Magazine article Earth Island Journal

Brower Youth Awards

Magazine article Earth Island Journal

Brower Youth Awards

Article excerpt

If there is a bright spot in four years of darkness under the Bush administration's destructive environmental policies, it is the young activists who have stepped forward to challenge them. The federal government's recent rollbacks of protections for endangered wildlife and old-growth forests, refusal to address catastrophic climate change, and slashing Superfund money for toxic waste cleanup helped inspire the winners of the 2004 Brewer Youth Awards to seek solutions at the local and regional level.

Lily Dong

As a seventh grader, Lily (16, South Pasadena, California) began what became a four-year campaign to protect and restore the last remaining undeveloped area in her city. The four-acre site is part of the ancient Arroyo Seco, one of the largest tributaries of the Los Angeles River, which over the years has been filled for development, including Pasadena's Rose Bowl. By using the site for science education field trips, she demonstrated to public officials and the community the value of leaving it wild. Lily's Arroyo Seco Woodland and Wildlife Park opened to the public in October.

Hannah McHardy

Hannah (18, Seattle, Washington) led demonstrations protesting timber giant Weyerhaeuser Corporation's destruction of old-growth forests and hand delivered 2,000 letters to Weyerhaeuser's CEO. She success fully lobbied the state to reform logging practices on 1.4 million acres of state-owned lands. She and her classmates also convinced their high school to switch from using virgin fiber paper to 100 percent post consumer recycled.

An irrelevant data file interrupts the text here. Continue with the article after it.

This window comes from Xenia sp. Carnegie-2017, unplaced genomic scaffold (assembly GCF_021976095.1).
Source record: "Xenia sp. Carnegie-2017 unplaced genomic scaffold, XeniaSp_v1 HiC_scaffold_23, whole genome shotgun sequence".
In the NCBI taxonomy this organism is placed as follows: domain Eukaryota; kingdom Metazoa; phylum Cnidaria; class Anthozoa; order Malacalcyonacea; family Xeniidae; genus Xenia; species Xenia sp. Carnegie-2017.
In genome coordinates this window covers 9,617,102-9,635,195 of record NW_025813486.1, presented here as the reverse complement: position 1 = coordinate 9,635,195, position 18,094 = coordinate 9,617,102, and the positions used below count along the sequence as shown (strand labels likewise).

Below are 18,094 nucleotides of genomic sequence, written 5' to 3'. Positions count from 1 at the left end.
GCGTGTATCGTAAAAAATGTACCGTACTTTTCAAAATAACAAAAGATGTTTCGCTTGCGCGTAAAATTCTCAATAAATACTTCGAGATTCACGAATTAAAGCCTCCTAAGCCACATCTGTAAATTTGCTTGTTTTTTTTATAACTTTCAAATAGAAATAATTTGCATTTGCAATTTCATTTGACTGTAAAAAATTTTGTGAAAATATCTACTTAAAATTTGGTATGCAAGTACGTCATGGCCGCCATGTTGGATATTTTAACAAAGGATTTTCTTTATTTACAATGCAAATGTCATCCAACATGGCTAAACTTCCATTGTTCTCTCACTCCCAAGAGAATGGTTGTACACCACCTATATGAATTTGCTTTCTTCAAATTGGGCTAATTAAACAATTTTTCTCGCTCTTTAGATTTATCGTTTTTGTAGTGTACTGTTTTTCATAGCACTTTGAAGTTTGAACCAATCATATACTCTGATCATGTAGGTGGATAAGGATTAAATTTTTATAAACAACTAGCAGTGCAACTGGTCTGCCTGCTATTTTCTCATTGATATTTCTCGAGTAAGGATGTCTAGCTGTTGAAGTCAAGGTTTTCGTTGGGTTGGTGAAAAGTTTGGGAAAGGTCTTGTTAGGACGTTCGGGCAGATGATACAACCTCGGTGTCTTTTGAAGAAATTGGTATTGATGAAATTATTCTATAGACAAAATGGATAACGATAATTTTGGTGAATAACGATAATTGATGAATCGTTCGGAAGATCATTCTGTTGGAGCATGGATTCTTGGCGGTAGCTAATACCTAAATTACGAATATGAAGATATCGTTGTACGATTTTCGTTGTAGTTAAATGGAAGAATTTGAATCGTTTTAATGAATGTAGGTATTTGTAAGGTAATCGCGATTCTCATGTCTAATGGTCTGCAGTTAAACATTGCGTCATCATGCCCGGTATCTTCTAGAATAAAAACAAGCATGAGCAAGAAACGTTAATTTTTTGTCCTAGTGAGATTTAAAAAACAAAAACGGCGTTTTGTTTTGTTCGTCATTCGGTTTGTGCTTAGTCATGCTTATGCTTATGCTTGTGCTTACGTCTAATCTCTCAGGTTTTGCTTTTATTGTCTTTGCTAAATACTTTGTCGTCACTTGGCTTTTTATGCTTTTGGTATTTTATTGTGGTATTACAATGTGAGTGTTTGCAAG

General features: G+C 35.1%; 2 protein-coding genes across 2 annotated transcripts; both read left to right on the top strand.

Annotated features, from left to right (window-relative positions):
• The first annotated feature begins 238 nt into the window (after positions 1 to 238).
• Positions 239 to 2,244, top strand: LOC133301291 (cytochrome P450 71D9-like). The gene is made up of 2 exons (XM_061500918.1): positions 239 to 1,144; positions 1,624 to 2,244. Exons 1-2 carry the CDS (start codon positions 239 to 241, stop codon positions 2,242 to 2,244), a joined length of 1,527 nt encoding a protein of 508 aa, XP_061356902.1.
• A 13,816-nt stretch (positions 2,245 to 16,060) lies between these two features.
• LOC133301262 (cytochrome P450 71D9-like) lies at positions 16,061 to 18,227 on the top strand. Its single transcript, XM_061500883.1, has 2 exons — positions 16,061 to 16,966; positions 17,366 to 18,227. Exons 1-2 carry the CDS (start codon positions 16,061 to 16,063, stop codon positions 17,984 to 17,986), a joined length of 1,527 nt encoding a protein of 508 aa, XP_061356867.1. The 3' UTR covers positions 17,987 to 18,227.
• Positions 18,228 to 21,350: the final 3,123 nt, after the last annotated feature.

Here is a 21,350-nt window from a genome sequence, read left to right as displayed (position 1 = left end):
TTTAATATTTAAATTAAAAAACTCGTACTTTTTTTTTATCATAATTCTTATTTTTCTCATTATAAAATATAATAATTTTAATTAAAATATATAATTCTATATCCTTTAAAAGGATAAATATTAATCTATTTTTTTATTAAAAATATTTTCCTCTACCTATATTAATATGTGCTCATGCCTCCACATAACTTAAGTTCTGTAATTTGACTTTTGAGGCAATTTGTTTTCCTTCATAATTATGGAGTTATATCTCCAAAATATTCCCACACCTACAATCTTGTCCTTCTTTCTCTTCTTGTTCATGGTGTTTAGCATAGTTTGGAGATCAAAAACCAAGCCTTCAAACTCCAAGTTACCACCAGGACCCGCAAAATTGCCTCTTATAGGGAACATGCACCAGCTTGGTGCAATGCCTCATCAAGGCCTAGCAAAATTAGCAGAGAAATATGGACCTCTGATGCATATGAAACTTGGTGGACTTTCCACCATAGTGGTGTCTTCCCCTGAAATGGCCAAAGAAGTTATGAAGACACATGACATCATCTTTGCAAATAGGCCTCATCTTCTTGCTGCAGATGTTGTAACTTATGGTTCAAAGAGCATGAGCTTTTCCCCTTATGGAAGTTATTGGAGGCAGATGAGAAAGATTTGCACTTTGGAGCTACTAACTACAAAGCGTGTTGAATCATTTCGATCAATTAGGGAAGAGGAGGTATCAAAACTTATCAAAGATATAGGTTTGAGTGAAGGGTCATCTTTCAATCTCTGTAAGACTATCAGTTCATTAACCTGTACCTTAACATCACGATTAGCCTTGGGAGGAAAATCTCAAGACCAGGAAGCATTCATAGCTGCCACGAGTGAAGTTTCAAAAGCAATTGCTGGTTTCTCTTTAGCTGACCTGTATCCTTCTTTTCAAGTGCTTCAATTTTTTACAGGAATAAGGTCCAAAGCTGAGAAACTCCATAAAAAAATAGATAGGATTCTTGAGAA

Billy Parish

As a student at Yale, Billy (22, New York, New York) started The Climate Campaign to take aim at global warming. He mobilized students on more than 130 campuses to take action to change their state governments' and schools' energy policies to reduce global warming emissions and bring alternative energy technologies rote the mainstream Both Connecticut and Massachusetts have now agreed to reduce their emissions to meet targets in line with the Kyoto Protocol. …

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